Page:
Many thanks to Katherine @ Katherine’s Corner for graciously hosting her “Winter Wonderland on a Tray Blog Tour”, featuring creations from a group of bloggers, with this jolly common theme.
Welcome to my contribution to the tour, following Nicolle @ Our Tiny Nest.
As December is almost here, so is the holiday season for many cultures around the world; here in Canada, many families decorate outside their homes with lights, and varied ornaments. After all the hard work in the cold, there is nothing more satisfying that a mug of hot chocolate, and a sweet treat. The inspiration for my tray came from this vignette of winter fun, to which I have given a twist by choosing traditional Mexican hot chocolate and sweet bread.
I started with a ceramic plate and mugs, mostly plain, but with a lovely winter forest design:
Cacao beans and chocolate are one of the many gifts from Mexico to the world; to read all about the origins and lofty history, please check out my post: Like Water for Chocolate – It’s All about the Froth, where I explain in detail that the foam on their cup of cocoa was in fact considered by indigenous Mexican cultures as a very important part of their cocoa drink, with spiritual value and curative properties on its own; the plant’s scientific name, Theobroma cacao, from the Greek theos – god and broma – food, originated from the Maya people’s belief that it was a gift from the gods. Throughout history, both in Mexico and Europe, the hot beverage was often prescribed to keep ailments at bay, and today, chocolate is widely recognized for its healthy effects.
Since pre-Hispanic times, people in Southern Mexico have known to clear the brush around cacao trees, and prune them, for healthier crops and higher yields; “ramas mamonas y ladronas” (“suckers and water sprouts”, which are strong low or inner branches) are cut so they do not “steal” energy away from the main trunk and pod development. To this day, farmers still clean and use these ladronas trimmings as rudimentary tools to stir cocoa beans while roasting, and to beat hot chocolate to make it foamy; this might have been the origin of the kitchen tool specifically designed to froth hot chocolate and other hot beverages, called molinillo (small mill). Molinillos are also made of wood, carved on a lathe (rotating machine) to produce flaps and rings. It is remarkable how each molinillo is handcrafted from a single piece of wood, even its lose rings, as it may be appreciated in the photo below:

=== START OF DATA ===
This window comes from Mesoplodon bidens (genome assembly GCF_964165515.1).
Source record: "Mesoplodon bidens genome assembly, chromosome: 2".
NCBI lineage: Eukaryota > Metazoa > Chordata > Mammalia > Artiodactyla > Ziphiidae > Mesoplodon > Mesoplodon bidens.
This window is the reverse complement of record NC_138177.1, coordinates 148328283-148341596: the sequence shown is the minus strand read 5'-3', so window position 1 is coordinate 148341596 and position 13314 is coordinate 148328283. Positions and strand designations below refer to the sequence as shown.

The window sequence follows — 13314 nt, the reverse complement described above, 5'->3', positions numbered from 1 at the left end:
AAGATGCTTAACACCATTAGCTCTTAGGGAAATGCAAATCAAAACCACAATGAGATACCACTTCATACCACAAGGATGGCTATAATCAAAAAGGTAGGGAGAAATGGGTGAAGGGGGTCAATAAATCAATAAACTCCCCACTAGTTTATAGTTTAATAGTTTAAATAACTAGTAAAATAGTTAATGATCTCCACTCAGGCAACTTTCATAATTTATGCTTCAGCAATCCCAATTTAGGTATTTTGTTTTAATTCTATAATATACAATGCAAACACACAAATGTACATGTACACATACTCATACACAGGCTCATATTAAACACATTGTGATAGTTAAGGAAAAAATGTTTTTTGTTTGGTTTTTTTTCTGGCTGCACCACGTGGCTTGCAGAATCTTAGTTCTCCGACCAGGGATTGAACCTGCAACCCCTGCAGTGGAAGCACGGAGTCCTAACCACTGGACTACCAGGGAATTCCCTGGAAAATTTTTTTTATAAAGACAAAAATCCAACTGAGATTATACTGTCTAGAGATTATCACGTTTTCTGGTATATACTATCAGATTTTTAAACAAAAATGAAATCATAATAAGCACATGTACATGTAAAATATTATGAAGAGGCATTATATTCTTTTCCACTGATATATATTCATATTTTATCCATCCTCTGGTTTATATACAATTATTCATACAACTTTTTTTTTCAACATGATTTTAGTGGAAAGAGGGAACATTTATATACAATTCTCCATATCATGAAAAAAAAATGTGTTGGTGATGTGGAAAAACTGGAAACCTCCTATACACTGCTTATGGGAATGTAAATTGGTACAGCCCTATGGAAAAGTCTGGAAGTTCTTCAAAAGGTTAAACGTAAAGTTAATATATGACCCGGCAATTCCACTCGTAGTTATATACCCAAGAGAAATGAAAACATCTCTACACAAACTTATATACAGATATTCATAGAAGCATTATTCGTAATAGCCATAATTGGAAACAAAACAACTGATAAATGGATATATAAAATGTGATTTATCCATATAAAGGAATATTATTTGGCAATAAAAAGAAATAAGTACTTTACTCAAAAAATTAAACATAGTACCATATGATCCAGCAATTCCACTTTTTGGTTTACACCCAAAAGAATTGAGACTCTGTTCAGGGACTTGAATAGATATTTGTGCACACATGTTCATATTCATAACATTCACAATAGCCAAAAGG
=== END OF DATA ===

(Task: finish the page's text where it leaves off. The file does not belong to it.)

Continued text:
To set up my wintery afternoon snack, I used the plate as a tray, and added a ribbon with a snowflake motif to the molinillo:
Preparing Mexican hot chocolate starts with Mexican chocolate tablets, for example, as pictured below, left. The tablets are first dissolved in very hot, gurgling water (the expression “Like water for chocolate” actually refers to someone feeling hot with overwhelming anger); after adding more hot water or milk, the frothing tool is twirled vigorously in the hot liquid, to produce a delightful foamy top (photo below, right):
For full story and recipe, visit my post: The Molinillo, and Other Elements for a Frothy Cup of Hot Chocolate.
After promptly filling my mugs with the steamy beverage, I finished my tray with some conchas, probably the best-known Mexican sweet breads, just perfect for my theme, especially the one with a wintery white topping, looking like a puffed-out jib:
In Mexico, the hot chocolate and sweet bread combo continues to be a traditional choice to serve for breakfast or as a light supper, and here in Canada, it sure feels comforting, to kick-off the holiday season after some outdoors decorating, on a cold wintery afternoon.
Thank you so much for dropping by! Please continue the tour with Carol @ Bluesky at Home.
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Molinillo and other kitchen tools to make a frothy cup of Mexican hot chocolate:
The most traditional Mexican hot chocolate would start with pure cacao paste and sugar; in case of having unsweetened cocoa paste (photo below, left) add sugar, to taste. There are a few companies that make tablets with unrefined cocoa paste, sugar and natural flavourings only, such as Mayordomo™ in Mexico, or Taza™ in the USA (photo below, centre); Abuelita™ tablets are similar to Ibarra™, very popular and affordable (photo below, right):
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